What is Rad Bradbury message or warning to his readers?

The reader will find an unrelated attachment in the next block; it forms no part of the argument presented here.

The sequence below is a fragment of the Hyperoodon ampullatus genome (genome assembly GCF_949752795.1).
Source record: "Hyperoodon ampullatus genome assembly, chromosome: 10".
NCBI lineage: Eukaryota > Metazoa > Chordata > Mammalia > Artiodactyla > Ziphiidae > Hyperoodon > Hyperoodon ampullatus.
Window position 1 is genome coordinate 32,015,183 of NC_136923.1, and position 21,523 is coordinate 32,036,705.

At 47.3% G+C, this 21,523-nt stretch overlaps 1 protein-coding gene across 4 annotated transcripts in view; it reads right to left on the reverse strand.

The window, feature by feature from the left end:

Trapped in an African veldt and devoured by virtual lions that spring to life, Lydia and George’s “Happy life Home” (7) turned out to be their last horrendous “nightmare” (24). Ray Bradbury’s “The Veldt” introduces a dark futuristic tale, forewarning readers on the dangers of the heavy reliance on technology through a dystopia that progressively dehumanises the children and annihilates the parents. When the setting of “Happy life Home” is first introduced, Bradbury portrays a seemingly serene technology-controlled home, which “clothed and fed and rocked them to sleep and played and sang and was good to them” (7) – them being referred to as the Hadley family. However, this positive portrayal of the home is soon altered as the character of the mum, Lydia, is embodied by a sense of alienation and disorder, where she claims, “I feel like I don’t belong here. The house is wife and mother now and nursemaid” (11). Evidently, the heavy reliance placed on technology to complete every house chore and all mundane tasks involved in a family life has stripped away Lydia’s independence and value, where she feels incompetent to fulfill her role as a mother. Contrastingly, the children, Wendy and Peter, are so damagingly addicted the virtual world that they spend every sparing minute and effort in the nursery. They refuse to imagine a world without the existence of technology despite the extent of deterioration in their family relationships. George acknowledges that his children treat them with “secrecy and disobedience” (17) and when he shuts down the house, the children “screamed, threw things, sobbed, swore and jumped at the furniture” (22). Clearly, the children are spoilt and the overuse of technology has desensitized the children, where their love for technology has predominated the love for their parents. This is again evident when Peter seethes “I wish you were dead!” to George when he refuses to “turn on”...
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